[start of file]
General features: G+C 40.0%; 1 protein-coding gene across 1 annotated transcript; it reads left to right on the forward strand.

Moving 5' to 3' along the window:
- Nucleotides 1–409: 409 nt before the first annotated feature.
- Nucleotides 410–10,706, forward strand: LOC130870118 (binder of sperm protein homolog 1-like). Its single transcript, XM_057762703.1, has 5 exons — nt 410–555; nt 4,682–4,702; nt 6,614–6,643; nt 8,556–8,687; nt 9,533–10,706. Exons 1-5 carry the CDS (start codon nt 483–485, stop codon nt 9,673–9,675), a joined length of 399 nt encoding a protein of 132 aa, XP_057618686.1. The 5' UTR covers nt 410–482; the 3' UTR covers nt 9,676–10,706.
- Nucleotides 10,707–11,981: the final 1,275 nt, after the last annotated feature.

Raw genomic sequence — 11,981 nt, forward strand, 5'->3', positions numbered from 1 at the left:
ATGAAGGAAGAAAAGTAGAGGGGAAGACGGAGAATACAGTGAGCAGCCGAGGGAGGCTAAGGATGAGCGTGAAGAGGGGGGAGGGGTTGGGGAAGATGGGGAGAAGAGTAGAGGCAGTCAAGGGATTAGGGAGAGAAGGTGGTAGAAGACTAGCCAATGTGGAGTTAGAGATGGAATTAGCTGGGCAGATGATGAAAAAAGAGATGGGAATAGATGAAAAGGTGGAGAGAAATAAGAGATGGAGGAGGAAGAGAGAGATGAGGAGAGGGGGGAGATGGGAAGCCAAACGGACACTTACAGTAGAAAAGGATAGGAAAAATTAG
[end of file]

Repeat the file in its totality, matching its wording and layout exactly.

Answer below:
General features: G+C 40.0%; 1 protein-coding gene across 1 annotated transcript; it reads left to right on the forward strand.

Moving 5' to 3' along the window:
- Nucleotides 1–409: 409 nt before the first annotated feature.
- Nucleotides 410–10,706, forward strand: LOC130870118 (binder of sperm protein homolog 1-like). Its single transcript, XM_057762703.1, has 5 exons — nt 410–555; nt 4,682–4,702; nt 6,614–6,643; nt 8,556–8,687; nt 9,533–10,706. Exons 1-5 carry the CDS (start codon nt 483–485, stop codon nt 9,673–9,675), a joined length of 399 nt encoding a protein of 132 aa, XP_057618686.1. The 5' UTR covers nt 410–482; the 3' UTR covers nt 9,676–10,706.
- Nucleotides 10,707–11,981: the final 1,275 nt, after the last annotated feature.

Raw genomic sequence — 11,981 nt, forward strand, 5'->3', positions numbered from 1 at the left:
ATGAAGGAAGAAAAGTAGAGGGGAAGACGGAGAATACAGTGAGCAGCCGAGGGAGGCTAAGGATGAGCGTGAAGAGGGGGGAGGGGTTGGGGAAGATGGGGAGAAGAGTAGAGGCAGTCAAGGGATTAGGGAGAGAAGGTGGTAGAAGACTAGCCAATGTGGAGTTAGAGATGGAATTAGCTGGGCAGATGATGAAAAAAGAGATGGGAATAGATGAAAAGGTGGAGAGAAATAAGAGATGGAGGAGGAAGAGAGAGATGAGGAGAGGGGGGAGATGGGAAGCCAAACGGACACTTACAGTAGAAAAGGATAGGAAAAATTAG